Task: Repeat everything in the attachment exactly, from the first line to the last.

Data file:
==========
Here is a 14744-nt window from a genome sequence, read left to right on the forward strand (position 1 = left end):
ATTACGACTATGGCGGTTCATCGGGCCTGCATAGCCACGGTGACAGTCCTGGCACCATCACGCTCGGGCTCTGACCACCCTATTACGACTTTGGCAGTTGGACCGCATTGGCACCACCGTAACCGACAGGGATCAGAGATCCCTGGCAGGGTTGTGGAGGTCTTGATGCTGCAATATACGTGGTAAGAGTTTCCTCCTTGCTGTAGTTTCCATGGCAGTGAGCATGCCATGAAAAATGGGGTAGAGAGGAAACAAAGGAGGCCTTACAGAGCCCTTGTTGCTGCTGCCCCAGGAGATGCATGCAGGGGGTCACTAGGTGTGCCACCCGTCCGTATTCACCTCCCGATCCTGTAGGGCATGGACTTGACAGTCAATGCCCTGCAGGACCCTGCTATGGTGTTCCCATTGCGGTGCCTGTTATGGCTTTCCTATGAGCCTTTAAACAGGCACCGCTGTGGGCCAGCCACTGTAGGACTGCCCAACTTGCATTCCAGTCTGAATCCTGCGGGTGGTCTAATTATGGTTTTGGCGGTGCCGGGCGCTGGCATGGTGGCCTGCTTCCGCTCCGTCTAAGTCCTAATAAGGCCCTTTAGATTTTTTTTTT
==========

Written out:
Here is a 14744-nt window from a genome sequence, read left to right on the forward strand (position 1 = left end):
ATTACGACTATGGCGGTTCATCGGGCCTGCATAGCCACGGTGACAGTCCTGGCACCATCACGCTCGGGCTCTGACCACCCTATTACGACTTTGGCAGTTGGACCGCATTGGCACCACCGTAACCGACAGGGATCAGAGATCCCTGGCAGGGTTGTGGAGGTCTTGATGCTGCAATATACGTGGTAAGAGTTTCCTCCTTGCTGTAGTTTCCATGGCAGTGAGCATGCCATGAAAAATGGGGTAGAGAGGAAACAAAGGAGGCCTTACAGAGCCCTTGTTGCTGCTGCCCCAGGAGATGCATGCAGGGGGTCACTAGGTGTGCCACCCGTCCGTATTCACCTCCCGATCCTGTAGGGCATGGACTTGACAGTCAATGCCCTGCAGGACCCTGCTATGGTGTTCCCATTGCGGTGCCTGTTATGGCTTTCCTATGAGCCTTTAAACAGGCACCGCTGTGGGCCAGCCACTGTAGGACTGCCCAACTTGCATTCCAGTCTGAATCCTGCGGGTGGTCTAATTATGGTTTTGGCGGTGCCGGGCGCTGGCATGGTGGCCTGCTTCCGCTCCGTCTAAGTCCTAATAAGGCCCTTTAGATTTTTTTTTT